(A) In view of the fact that students with ADD, ADHD and engagement issues may not remember lengthy oral directions, it is advisable to provide written directions that they can refer to whenever necessary. Having such directions accessible while students are completing an assignment ensures that they stay on track; in this way, they are always aware of what stage they are at in the process, and what needs to be done next.

(B) Giving only one direction at a time is helpful when teaching pupils with ADD, ADHD and engagement issues; doing this helps them focus on the task in hand, and ensures that they do not become confused. If directions are presented to them one at a time, they are more likely to act in accordance with them, and thus to successfully complete the tasks they have been given.

(C) Students with ADHD may need to be redirected from time to time as they may have engagement issues, and may not have listened to the initial directions with sufficient attention.

(D) Learning patterns in Maths makes it easier to understand and remember concepts. Mnemonics (e.g., ‘Don’t Miss Susie’s Boat’ as a way of reminding oneself how to do long division – ‘Divide, Multiply, Subtract, Bring down’) may make a significant difference.

(E) Using charts and graphs is a great way of helping pupils with ADD, ADHD and engagement issues remember the steps needed to perform complex calculations; flow charts and mind maps are especially helpful when dealing with students who have visual learning styles. Also, computers and smartboards can help students interact with revision material in different ways: using these devices can improve students’ ability to transfer items from short-term to long-term memory.

One of my students (March-July 2020, 3 hours per week – 1.5 hrs. English plus 1.5 hrs. Maths), whom I taught online, was a 17-year-old male with complex health and disability needs that impacted his ability to attend to learning in a meaningful way. His many conditions included ADHD, autism, anxiety disorder, reactive attachment disorder and oppositional defiant disorder. He also had a medical condition (hypoplastic left heart syndrome, chromosome 15q25.2 duplication and emerging bipolar mood disorder). Subjects taught: Functional Skills English and Maths (Entry 3-Level 1), and GCSE English preparation.

Another student (February-July 2019, 1.5 hours per week), whom I taught on a 1-to-1 basis, was a girl in Year 6 diagnosed with ADD and mild dyslexia / dyscalculia. Subjects and skills taught: Maths, conceptual awareness, problem-solving skills, organisational skills.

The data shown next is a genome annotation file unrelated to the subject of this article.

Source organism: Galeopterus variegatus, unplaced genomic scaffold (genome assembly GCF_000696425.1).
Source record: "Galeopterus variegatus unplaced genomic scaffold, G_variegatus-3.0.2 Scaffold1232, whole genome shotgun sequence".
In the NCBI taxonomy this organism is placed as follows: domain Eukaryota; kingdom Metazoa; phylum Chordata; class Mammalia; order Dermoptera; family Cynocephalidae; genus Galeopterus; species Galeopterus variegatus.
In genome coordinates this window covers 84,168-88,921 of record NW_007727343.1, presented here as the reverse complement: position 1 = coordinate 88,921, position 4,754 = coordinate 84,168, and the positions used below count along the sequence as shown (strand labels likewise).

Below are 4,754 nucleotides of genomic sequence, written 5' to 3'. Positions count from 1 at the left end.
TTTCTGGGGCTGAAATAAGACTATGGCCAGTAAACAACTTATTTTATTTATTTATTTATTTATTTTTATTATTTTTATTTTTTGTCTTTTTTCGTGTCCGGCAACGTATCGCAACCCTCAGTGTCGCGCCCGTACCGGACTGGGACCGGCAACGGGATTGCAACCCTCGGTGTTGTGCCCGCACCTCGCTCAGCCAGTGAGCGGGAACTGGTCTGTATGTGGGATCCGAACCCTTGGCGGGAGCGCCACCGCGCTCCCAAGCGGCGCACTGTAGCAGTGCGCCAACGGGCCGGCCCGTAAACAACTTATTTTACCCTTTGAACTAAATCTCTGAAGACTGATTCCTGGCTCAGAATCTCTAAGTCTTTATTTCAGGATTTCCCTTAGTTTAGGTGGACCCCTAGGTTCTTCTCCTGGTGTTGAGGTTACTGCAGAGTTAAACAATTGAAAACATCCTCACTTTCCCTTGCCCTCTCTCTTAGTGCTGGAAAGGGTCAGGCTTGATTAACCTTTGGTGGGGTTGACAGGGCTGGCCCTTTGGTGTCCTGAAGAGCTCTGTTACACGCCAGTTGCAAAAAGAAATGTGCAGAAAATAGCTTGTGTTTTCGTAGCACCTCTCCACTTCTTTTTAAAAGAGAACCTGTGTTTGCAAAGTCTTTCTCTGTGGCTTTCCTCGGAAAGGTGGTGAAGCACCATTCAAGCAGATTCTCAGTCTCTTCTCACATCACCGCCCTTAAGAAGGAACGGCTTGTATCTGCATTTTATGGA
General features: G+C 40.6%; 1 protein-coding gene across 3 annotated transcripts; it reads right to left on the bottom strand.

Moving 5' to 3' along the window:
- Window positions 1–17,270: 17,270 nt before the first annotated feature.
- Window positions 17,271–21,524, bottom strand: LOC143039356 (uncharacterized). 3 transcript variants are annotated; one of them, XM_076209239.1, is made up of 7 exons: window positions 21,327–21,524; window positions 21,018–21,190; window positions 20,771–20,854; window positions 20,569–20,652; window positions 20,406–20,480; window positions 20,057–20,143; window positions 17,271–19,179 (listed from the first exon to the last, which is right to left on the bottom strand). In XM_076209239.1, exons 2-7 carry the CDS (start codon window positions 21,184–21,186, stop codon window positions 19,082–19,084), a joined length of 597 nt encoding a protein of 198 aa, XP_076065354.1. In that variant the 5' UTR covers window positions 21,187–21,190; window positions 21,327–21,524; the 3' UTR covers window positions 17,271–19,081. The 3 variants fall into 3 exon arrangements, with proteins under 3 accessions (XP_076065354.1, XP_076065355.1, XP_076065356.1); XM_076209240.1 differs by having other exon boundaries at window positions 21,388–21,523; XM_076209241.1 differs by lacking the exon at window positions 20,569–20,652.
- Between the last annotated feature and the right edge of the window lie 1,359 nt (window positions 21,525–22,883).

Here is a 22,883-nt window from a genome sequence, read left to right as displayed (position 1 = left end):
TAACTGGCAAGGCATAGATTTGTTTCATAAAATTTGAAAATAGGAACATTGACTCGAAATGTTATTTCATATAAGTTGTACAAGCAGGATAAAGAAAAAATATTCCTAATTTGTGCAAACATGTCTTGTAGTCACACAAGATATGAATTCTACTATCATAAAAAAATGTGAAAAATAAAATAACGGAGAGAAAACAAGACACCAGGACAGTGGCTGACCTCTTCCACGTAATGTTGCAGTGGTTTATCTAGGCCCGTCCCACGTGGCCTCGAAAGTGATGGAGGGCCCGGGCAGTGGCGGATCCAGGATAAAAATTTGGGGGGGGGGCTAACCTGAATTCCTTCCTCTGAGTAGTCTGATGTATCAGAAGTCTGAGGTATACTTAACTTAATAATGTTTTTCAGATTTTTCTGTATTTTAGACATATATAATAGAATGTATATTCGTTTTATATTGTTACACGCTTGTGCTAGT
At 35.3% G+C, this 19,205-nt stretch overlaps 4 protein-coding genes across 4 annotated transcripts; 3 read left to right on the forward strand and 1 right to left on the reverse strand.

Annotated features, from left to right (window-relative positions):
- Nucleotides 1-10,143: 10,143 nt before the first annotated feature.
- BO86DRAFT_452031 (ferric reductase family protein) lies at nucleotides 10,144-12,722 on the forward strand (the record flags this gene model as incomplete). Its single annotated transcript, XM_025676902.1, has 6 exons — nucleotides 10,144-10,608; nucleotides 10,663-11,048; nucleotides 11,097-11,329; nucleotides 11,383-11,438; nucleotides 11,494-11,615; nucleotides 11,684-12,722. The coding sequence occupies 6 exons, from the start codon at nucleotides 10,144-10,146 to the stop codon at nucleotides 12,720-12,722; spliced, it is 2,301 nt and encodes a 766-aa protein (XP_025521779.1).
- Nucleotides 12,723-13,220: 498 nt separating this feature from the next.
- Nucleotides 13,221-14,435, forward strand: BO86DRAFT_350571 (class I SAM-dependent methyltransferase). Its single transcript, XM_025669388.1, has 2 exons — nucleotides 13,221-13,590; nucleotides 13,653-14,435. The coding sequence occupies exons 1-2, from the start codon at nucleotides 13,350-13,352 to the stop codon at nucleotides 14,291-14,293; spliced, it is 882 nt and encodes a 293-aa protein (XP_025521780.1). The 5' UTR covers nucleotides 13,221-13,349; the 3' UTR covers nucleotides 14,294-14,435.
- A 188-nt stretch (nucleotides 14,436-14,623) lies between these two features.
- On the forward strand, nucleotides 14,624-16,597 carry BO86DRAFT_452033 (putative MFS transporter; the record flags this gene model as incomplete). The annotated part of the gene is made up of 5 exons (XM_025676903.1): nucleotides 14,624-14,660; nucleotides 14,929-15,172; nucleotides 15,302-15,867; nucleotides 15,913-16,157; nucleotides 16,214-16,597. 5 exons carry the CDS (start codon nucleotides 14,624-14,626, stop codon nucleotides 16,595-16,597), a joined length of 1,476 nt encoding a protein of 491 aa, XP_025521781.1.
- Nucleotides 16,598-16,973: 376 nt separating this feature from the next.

Yet another of my students (September 2018-April 2019, 15 hours per week), whom I taught on a 1-to-1 basis, was a 10-year-old girl diagnosed with many serious and complex issues such as Smith-Magenis syndrome, ADHD, microcephaly, intellectual / learning disability, significant speech and language delay, behavioural difficulties (including self-injurious behaviour and aggression towards others) and Down syndrome.

A further student (February-July 2018, 5 hours per week), whom I taught on a 1-to-1 basis, was a 14-year-old boy diagnosed with ADHD. His condition included difficulties regulating his sensory system that required him to touch and fiddle with objects; difficulties with fine motor skills that impacted his handwriting; and hypersensitivity to noise. All these things affected his ability to concentrate, resulting in a considerable level of attention deficit.

My experience of working with students with ASD (including Asperger’s) over the past six years has taught me several important lessons:

(1) Providing a structured environment and following a well-established routine is of great benefit in optimising the learning attainment of pupils with ASD;

(2) When setting up suitable learning environments for non-neurotypical students, their susceptibility to sensory stimuli (e.g., cacophonic noises, bright lights) should be taken into consideration;

(3) Acting in accordance with an awareness that individuals with autism may tend to abstain from eye contact and/or have alternative ways of expressing empathy can help build trust, thus enabling students to make better progress.

(4) Pupils with ASD often engage in ‘stimming’ (repetitive involuntary reflex actions); adopting a tolerant attitude towards these actions optimises pupils’ learning attainment.

My skills and experience supporting students to develop their independence

Developing discipline, boosting confidence by teaching independence, and encouraging self-evaluation, self-appreciation and pleasure in learning are the fundamental strategies that I teach in preparation for the high school, university and career experience. Also, short- and long-term target-setting (including the drawing up of daily work schedules), plus reviewing and evaluating progress to date, help students to understand their own learning process and develop appropriate strategies for ‘learning how to learn’. For instance, a pupil can be asked to explain in their own words what they have just learnt: this allows them to evaluate their performance and consciously experience their educational attainment.